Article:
One problem with history is that viewers likely know how it ends: if you want to surprise them, why bother making a historical drama? Joan of Arc knows this, so starts with her burning at the stake. It’s a bit of a double-edged sword: it robs the climax of its striking power, yet acknowledges without doubt, that this is a tragedy. The theme of manipulation is again strong here, with Joan discarded after having outlived her usefulness, despite an odd character change in the second half, where she drifts for a jarring moment into petulant bitch mode. It’s almost as if the makers hinted at a megalomaniacal side, crazed by power, and her fatalistic approach to her capture rings false – probably because it is nowhere near the truth. There’s more fabrication early on, with Joan an unwanted daughter who sees a friend (blind, no less) killed by enemy soldiers – must she always be some kind of post-traumatic stress survivor?
Once it hits its stride, however, there is rarely a wrong step, at least dramatically speaking – the French king again comes off as far more implicated in Joan’s death than evidence suggests. Neil Patrick Harris is convincing as Charles, who moves from self-doubt to certainty in his divine right to be king, then on to using that power against the one who put him there. Peter O’Toole too turns in a fine performance as Bishop Cauchon, though more facts are tampered with, allowing him to act as Charles’ spiritual advisor when he was actually always on the English/Burgundian side. That it’s a TV miniseries is apparent, with 15th century France populated by remarkably clear-skinned and straight-teethed people. There’s even hints of romance between Joan and her companion, Jean de Metz, which serves little purpose. The battle scenes, too, are all but bloodless – I wasn’t expecting the decapitations and arterial spurting seen in Besson’s film, but I didn’t really want the Middle Ages, sanitized for my protection. Even the guy dying of plague looks pretty good. [Chris noted a glaring continuity error at the end: on her way up to the stake, Joan is wearing shoes, but by the time she gets there, she’s barefoot!]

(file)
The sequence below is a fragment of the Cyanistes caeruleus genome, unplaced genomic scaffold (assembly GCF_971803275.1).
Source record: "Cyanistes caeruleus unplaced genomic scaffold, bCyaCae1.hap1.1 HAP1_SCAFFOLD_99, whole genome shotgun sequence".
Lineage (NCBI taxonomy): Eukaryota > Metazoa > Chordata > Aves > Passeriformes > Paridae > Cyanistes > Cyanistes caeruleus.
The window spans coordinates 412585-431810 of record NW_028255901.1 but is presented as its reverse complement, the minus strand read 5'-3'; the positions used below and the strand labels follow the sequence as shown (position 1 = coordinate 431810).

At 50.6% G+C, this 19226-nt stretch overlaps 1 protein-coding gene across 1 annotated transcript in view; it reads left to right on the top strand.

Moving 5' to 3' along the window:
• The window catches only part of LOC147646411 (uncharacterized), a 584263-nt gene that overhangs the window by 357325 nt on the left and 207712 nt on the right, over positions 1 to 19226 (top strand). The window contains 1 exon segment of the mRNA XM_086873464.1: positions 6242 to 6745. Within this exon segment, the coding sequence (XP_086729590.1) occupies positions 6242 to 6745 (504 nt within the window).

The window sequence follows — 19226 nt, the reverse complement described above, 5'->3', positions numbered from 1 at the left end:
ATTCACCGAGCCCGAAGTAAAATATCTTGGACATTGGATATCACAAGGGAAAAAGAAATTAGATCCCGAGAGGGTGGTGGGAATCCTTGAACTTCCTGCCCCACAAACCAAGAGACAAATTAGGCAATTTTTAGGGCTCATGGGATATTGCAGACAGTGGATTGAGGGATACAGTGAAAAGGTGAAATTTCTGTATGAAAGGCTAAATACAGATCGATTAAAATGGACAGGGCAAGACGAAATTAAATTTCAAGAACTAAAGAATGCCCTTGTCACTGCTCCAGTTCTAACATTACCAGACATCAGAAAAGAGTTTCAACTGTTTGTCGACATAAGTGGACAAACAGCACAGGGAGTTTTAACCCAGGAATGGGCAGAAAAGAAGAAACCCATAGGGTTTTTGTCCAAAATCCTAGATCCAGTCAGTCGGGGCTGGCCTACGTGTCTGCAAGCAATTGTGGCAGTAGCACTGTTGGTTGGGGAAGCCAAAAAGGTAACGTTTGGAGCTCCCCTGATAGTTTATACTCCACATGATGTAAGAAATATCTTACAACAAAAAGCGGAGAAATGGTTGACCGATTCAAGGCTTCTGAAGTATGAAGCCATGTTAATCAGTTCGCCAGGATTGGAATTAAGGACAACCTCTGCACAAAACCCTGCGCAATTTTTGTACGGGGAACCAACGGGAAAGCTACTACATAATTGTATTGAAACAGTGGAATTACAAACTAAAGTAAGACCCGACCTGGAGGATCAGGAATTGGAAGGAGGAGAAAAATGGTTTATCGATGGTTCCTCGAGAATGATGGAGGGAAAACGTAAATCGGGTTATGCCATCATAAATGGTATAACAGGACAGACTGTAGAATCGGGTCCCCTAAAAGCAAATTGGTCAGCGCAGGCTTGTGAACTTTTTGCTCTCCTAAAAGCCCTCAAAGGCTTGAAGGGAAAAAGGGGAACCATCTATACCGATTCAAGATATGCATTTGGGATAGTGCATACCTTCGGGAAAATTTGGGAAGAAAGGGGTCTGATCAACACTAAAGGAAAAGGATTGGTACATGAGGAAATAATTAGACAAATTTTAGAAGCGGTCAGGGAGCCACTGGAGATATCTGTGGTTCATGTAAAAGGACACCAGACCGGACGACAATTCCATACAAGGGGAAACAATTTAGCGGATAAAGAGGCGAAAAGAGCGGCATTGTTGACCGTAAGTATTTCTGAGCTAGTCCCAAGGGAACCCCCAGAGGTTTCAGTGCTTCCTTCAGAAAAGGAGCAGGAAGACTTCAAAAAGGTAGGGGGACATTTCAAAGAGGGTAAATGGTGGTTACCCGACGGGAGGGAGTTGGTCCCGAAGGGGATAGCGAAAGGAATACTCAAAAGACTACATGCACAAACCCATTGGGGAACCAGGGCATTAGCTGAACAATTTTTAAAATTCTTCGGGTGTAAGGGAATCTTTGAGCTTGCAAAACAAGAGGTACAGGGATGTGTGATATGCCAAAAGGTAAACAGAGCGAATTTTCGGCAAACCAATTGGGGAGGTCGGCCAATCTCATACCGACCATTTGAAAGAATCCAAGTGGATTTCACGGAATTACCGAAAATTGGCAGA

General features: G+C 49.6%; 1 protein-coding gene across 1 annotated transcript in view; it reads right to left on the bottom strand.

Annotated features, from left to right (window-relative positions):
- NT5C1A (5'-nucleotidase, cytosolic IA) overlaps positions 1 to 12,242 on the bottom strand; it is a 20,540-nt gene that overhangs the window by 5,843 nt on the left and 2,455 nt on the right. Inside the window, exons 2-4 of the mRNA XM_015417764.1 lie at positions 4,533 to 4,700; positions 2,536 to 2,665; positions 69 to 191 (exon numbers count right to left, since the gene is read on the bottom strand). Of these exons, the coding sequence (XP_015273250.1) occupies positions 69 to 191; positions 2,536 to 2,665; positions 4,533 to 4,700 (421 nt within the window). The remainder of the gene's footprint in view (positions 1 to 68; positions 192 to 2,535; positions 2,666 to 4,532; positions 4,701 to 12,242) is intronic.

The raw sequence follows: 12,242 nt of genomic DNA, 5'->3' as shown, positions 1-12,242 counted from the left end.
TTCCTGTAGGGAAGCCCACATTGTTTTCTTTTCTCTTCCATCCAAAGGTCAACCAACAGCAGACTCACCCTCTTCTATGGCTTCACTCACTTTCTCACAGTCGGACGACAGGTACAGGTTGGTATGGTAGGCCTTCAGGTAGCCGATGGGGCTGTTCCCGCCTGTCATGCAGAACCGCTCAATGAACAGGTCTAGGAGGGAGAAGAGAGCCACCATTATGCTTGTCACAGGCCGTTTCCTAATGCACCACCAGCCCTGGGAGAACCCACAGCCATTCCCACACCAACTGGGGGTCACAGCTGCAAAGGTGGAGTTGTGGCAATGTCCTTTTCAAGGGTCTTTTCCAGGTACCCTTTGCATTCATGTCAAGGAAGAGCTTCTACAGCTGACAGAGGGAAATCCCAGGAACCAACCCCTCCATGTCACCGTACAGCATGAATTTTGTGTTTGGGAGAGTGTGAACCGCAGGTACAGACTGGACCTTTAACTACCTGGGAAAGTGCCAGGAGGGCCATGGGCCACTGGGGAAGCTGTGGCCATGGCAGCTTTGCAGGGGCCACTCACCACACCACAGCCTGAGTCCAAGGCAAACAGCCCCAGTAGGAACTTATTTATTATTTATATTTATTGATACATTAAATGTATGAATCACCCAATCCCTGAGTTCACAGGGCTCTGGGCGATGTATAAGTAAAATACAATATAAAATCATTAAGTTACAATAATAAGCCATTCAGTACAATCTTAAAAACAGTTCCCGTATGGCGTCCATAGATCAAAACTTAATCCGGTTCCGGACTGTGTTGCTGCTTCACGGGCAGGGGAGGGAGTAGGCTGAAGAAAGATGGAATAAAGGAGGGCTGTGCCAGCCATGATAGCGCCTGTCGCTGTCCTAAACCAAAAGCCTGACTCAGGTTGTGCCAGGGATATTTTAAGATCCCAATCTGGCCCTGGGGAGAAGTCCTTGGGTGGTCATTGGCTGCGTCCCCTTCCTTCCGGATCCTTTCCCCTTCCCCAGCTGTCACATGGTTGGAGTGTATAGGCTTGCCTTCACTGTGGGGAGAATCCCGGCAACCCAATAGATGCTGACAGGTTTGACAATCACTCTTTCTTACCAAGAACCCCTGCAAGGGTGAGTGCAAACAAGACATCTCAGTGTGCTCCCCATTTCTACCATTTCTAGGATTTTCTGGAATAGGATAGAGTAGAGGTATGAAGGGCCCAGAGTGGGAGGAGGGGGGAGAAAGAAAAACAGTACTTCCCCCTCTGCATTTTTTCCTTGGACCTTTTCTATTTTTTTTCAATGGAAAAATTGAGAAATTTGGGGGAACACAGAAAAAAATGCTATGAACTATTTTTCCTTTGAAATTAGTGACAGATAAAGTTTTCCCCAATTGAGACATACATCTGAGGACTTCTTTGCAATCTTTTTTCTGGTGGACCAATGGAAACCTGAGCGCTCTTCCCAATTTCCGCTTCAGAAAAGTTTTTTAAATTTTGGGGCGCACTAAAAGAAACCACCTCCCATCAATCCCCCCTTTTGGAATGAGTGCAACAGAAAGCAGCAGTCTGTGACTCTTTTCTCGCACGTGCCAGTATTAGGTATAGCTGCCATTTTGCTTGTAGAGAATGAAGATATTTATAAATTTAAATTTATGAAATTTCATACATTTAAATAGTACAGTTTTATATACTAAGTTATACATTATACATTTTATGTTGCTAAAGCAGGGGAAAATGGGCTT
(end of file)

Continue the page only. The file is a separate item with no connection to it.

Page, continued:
However, the main difference between this and The Messenger is that Joan of Arc is convincing. Perhaps with the advantage of having extra time (the DVD of the miniseries runs 189 minutes), they make the effort to show her interacting with other characters, and Sobieski’s calm, complete assurance is a striking contrast to Jovovich. The viewer can see why people would believe her, and it naturally follows they will too – Sobieski’s Emmy nomination was entirely well-deserved. Despite playing fast and loose with the facts (another example: Joan’s brother was not killed in battle, but lived to see her trial verdict overturned), this strong central performance holds the film together and, with the aid of the other fine actors, makes it eminently watchable. It may not be historically accurate, but it does a fine job of explaining why her myth is still honoured in the third millennium, without coming down in one camp or the other regarding the source of her visions. There are few TV miniseries worth watching, and fewer still worth owning, but this one comes highly recommended.
Dir: Christian Duguay
Star: Leelee Sobieski, Neil Patrick Harris, Peter O’Toole, Chad Willett